In 1861, “many of the citizens of Nauvoo and near vicinity expressed their opinion that the ‘driving out of the Mormons had left a curse upon the county that would not be removed until they should be permitted to return.'” Joseph Smith, III, “Biography of Joseph Smith” in Edward W Tullidge, Life of Joseph the Prophet, 2nd edition (Plano, IL: Board of Publication of the Reorganized Church of Jesus Christ of Latter Day Saints, 1880) p781. The first edition did not include the Smith III biography; it seems Smith was still working on the biography at the beginning of 1880 (p801). The biography was included in The History of the Reorganized Church of Jesus Christ of Latter Day Saints (Independence, MO: Herald Publishing House, 1897) 3.270. “We believe you people must have left a curse upon this place, for nothing prospers here now.” “Visit to Nauvoo,” Deseret Weekly News, Saturday, 1889 Jan 05, p3, quoting AW Beach, who was summarizing the statements of “quite a number of people in Nauvoo” with whom he conversed in 1888 Dec. See also some of Nate Oman’s ruminations on Mormon cursing.
 Andrew Jensen, speech in General Conference of the Church of Jesus Christ of Latter-day Saints, Salt Lake City, UT, Conference Report (1925 Oct).
 For examples: Gypsies, Jews, the Mountain Meadows Massacre, and on and on and on. I assume the history of Gypsies and Jews require no explanation; one of the pre- and post- justifications for the Mountain Meadows Massacre was that the travelers had poisoned a well.
 <Jerusha>, comment in thread “Answering Jeff Lindsay,” Catholic Answers, 2008 May 12. See also: “I’m not going to waste my time swatting Mormon flies,” <falcon>, comment (2009 May 06) at blog Mormon Coffee, “If You Only Had a Few Minutes,” by Aaron Shafovaloff (2009 Apr 27); (Nauvoo resident): “it is very strange visiting with all the wacko’s walking around with their shirts and ties on. What happened to the days when you could have a beer or glass of wine and not worry about the mormon flies[?]”<cljchw>, comment at blog Nauvoo & the Mormon Invasion, “In the Beginning…” by <LaVelle>, 2005 Aug 01; see also Steven DJ Sills, Tokyo to Tijuana: Gabriele Departing America (Project Gutenberg, 2004) p12: Ch26 ¶2, 21.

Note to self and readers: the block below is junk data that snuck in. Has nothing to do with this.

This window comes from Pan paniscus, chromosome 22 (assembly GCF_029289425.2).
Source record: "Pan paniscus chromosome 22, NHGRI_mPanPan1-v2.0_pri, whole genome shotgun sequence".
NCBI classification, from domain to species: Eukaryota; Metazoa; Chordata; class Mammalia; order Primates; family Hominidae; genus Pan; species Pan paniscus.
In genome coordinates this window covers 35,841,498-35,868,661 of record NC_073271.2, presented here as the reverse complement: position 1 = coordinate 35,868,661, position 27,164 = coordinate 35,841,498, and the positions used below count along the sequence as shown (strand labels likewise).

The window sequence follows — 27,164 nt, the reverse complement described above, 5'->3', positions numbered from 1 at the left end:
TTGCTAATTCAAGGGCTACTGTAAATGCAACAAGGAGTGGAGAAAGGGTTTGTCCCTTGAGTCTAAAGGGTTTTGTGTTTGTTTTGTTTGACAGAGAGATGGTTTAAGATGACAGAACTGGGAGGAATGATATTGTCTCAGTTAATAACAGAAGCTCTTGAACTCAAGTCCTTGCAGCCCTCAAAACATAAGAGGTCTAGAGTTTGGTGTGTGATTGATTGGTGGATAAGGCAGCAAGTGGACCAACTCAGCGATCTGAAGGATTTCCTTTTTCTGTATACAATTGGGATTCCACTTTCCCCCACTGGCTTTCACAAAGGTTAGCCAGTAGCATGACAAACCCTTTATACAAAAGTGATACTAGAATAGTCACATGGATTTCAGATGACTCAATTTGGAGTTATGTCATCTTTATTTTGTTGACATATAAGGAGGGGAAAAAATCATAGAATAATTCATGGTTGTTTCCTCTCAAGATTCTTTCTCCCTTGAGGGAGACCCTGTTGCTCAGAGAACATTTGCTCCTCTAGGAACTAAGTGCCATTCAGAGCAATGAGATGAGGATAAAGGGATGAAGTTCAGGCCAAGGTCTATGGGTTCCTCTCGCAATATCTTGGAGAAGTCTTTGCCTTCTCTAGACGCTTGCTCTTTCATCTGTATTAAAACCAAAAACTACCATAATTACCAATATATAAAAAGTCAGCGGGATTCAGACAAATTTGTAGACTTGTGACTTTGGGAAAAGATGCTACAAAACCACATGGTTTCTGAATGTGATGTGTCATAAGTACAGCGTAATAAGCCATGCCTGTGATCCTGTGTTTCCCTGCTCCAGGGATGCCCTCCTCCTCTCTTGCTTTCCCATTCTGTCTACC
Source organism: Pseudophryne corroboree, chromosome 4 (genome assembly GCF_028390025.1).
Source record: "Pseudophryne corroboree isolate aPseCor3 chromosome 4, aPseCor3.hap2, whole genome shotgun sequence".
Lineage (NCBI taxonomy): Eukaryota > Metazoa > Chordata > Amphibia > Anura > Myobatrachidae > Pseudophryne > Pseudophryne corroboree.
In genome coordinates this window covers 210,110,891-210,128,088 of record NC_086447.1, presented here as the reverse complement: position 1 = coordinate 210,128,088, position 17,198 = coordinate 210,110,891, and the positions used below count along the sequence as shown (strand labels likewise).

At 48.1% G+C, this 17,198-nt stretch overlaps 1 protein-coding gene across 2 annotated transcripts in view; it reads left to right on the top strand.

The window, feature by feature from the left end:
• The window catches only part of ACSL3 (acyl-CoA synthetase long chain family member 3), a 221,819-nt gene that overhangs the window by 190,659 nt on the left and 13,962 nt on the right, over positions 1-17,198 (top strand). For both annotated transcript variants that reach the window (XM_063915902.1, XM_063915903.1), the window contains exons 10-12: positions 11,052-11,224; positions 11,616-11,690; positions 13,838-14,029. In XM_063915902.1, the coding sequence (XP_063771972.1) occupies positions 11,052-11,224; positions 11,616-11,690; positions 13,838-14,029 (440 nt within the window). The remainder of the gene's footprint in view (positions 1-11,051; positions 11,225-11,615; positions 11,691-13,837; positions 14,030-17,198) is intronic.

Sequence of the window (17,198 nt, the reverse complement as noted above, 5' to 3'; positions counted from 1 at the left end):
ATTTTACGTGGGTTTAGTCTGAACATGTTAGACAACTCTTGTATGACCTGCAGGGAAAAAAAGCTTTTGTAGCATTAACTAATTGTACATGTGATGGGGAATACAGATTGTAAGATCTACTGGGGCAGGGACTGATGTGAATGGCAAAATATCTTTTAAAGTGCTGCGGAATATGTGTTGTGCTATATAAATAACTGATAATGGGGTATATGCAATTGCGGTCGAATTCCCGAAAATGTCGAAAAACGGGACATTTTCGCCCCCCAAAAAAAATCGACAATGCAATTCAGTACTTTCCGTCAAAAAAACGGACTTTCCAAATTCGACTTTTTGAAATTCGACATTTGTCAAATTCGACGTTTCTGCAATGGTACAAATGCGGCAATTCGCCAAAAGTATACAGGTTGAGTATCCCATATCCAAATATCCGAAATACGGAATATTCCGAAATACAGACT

“But the ‘women who feel themselves wronged’ and desire the patronizing pity and advertized charity of the females who run the establishment, do not seem to be conspicuously numerous. The ‘Mormon’ flies do not flock into the parlors of the ‘Christian’ Industrial Home. What is the matter? Why, the pious people who have made a failure of the concern attempt to cover their utter and complete defeat by ‘Christian’ defamation and bearing false witness against their neighbors.” No author listed, “‘Christian’ Industrial Home Falsehoods,” The Deseret Weekly 39 no 16 (Salt Lake City, 1880 Oct 12) p501. As before, the quote finds itself in thin company. I identified very few written instances of “Mormon fly” in the nineteenth century, and almost all of them were casual references to the creature itself. Thus, the sobriquet might not have been common, might not have been the sort of thing one wrote down, or maybe the little buggers are hiding from my search algorithms.
 <beckyluvs4>, comment on board, “DIE, CICADAS!! DIE!!!!,” 2008 Jun 09. Also: kudos to Bob Saar for his article “Their names are legion” (TheHawkeye.com, Burlington, Iowa, 2008 Jul 13). “We can’t call them mayflies anymore. [¶] We can’t call them that other name, either. They are not “Mormon flies” even though some of you still use that term. That’s not cool. It’s an insult to a lot of good people for no reason other than that some people hated some other people over a century ago. …You might not like it if they were called Popepests or Christ critters or Buddha bugs. No one likes to have their religion or icons smeared like riverflies under the wheels of a car.”